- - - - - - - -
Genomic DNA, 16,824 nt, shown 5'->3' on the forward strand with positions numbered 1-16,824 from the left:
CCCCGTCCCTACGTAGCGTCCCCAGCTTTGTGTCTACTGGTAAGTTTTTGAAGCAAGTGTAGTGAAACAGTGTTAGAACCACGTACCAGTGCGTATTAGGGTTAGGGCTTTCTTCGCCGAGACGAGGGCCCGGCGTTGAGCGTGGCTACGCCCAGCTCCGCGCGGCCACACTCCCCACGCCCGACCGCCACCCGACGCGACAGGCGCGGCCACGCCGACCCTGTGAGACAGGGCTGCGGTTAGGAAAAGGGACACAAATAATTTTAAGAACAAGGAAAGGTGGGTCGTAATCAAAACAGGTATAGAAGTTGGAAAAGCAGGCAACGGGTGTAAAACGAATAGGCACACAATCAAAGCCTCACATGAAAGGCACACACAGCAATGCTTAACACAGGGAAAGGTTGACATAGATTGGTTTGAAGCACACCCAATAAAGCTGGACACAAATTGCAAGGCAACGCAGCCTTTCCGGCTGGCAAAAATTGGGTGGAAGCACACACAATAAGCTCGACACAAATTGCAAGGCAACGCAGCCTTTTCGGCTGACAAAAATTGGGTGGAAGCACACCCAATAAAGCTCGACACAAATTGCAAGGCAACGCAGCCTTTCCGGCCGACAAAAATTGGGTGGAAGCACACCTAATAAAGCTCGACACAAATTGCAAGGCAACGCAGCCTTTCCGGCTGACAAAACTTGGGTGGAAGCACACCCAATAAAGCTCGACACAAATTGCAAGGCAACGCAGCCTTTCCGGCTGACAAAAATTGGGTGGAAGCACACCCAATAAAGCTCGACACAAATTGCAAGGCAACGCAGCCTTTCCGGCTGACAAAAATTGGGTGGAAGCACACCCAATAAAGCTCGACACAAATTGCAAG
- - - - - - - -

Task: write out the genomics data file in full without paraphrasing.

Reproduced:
Genomic DNA, 16,824 nt, shown 5'->3' on the forward strand with positions numbered 1-16,824 from the left:
CCCCGTCCCTACGTAGCGTCCCCAGCTTTGTGTCTACTGGTAAGTTTTTGAAGCAAGTGTAGTGAAACAGTGTTAGAACCACGTACCAGTGCGTATTAGGGTTAGGGCTTTCTTCGCCGAGACGAGGGCCCGGCGTTGAGCGTGGCTACGCCCAGCTCCGCGCGGCCACACTCCCCACGCCCGACCGCCACCCGACGCGACAGGCGCGGCCACGCCGACCCTGTGAGACAGGGCTGCGGTTAGGAAAAGGGACACAAATAATTTTAAGAACAAGGAAAGGTGGGTCGTAATCAAAACAGGTATAGAAGTTGGAAAAGCAGGCAACGGGTGTAAAACGAATAGGCACACAATCAAAGCCTCACATGAAAGGCACACACAGCAATGCTTAACACAGGGAAAGGTTGACATAGATTGGTTTGAAGCACACCCAATAAAGCTGGACACAAATTGCAAGGCAACGCAGCCTTTCCGGCTGGCAAAAATTGGGTGGAAGCACACACAATAAGCTCGACACAAATTGCAAGGCAACGCAGCCTTTTCGGCTGACAAAAATTGGGTGGAAGCACACCCAATAAAGCTCGACACAAATTGCAAGGCAACGCAGCCTTTCCGGCCGACAAAAATTGGGTGGAAGCACACCTAATAAAGCTCGACACAAATTGCAAGGCAACGCAGCCTTTCCGGCTGACAAAACTTGGGTGGAAGCACACCCAATAAAGCTCGACACAAATTGCAAGGCAACGCAGCCTTTCCGGCTGACAAAAATTGGGTGGAAGCACACCCAATAAAGCTCGACACAAATTGCAAGGCAACGCAGCCTTTCCGGCTGACAAAAATTGGGTGGAAGCACACCCAATAAAGCTCGACACAAATTGCAAG